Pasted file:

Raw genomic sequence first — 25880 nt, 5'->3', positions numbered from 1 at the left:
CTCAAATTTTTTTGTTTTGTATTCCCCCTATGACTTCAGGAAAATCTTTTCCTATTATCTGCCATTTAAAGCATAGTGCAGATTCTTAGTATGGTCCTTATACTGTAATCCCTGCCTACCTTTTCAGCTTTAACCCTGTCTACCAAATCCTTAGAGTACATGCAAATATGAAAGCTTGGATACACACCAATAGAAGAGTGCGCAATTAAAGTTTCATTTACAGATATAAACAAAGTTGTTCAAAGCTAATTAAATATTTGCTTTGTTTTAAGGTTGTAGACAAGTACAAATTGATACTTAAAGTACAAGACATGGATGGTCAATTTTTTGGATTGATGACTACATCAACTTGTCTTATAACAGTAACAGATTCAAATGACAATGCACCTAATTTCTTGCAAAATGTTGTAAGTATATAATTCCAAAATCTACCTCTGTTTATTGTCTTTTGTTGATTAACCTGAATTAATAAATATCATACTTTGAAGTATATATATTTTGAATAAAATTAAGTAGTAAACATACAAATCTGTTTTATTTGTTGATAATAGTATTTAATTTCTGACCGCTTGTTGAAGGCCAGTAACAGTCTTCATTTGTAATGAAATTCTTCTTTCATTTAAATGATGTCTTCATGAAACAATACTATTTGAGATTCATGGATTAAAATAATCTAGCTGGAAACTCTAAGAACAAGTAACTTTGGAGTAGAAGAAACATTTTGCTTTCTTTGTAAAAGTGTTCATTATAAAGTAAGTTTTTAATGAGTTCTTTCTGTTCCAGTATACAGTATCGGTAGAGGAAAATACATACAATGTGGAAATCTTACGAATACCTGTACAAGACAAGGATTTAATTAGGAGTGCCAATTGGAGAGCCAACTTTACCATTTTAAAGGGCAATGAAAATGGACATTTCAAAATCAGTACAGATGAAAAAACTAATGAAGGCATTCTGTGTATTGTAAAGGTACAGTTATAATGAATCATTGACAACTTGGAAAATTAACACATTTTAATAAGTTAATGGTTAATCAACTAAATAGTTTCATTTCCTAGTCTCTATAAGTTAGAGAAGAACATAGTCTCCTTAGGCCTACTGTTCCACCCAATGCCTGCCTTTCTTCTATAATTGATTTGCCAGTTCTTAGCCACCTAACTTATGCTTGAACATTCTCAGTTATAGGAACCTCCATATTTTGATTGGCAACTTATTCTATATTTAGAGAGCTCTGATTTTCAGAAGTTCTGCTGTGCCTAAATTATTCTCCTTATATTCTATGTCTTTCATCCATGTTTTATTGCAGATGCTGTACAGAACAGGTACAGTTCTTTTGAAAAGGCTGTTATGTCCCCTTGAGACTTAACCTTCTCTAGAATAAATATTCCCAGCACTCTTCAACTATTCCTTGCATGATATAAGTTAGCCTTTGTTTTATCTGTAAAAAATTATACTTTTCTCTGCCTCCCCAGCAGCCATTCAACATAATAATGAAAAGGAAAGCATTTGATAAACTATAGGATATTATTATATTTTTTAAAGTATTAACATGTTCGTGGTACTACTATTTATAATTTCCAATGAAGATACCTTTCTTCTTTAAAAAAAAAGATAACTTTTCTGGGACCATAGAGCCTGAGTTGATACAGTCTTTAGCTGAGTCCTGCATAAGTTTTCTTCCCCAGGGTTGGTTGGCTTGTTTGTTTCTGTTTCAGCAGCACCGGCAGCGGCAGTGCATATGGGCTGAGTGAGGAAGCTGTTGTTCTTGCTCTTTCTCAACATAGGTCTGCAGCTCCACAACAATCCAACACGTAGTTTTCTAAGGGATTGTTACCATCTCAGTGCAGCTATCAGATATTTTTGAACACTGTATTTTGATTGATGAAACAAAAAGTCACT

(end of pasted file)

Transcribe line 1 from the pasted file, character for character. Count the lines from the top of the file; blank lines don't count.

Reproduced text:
Raw genomic sequence first — 25880 nt, 5'->3', positions numbered from 1 at the left: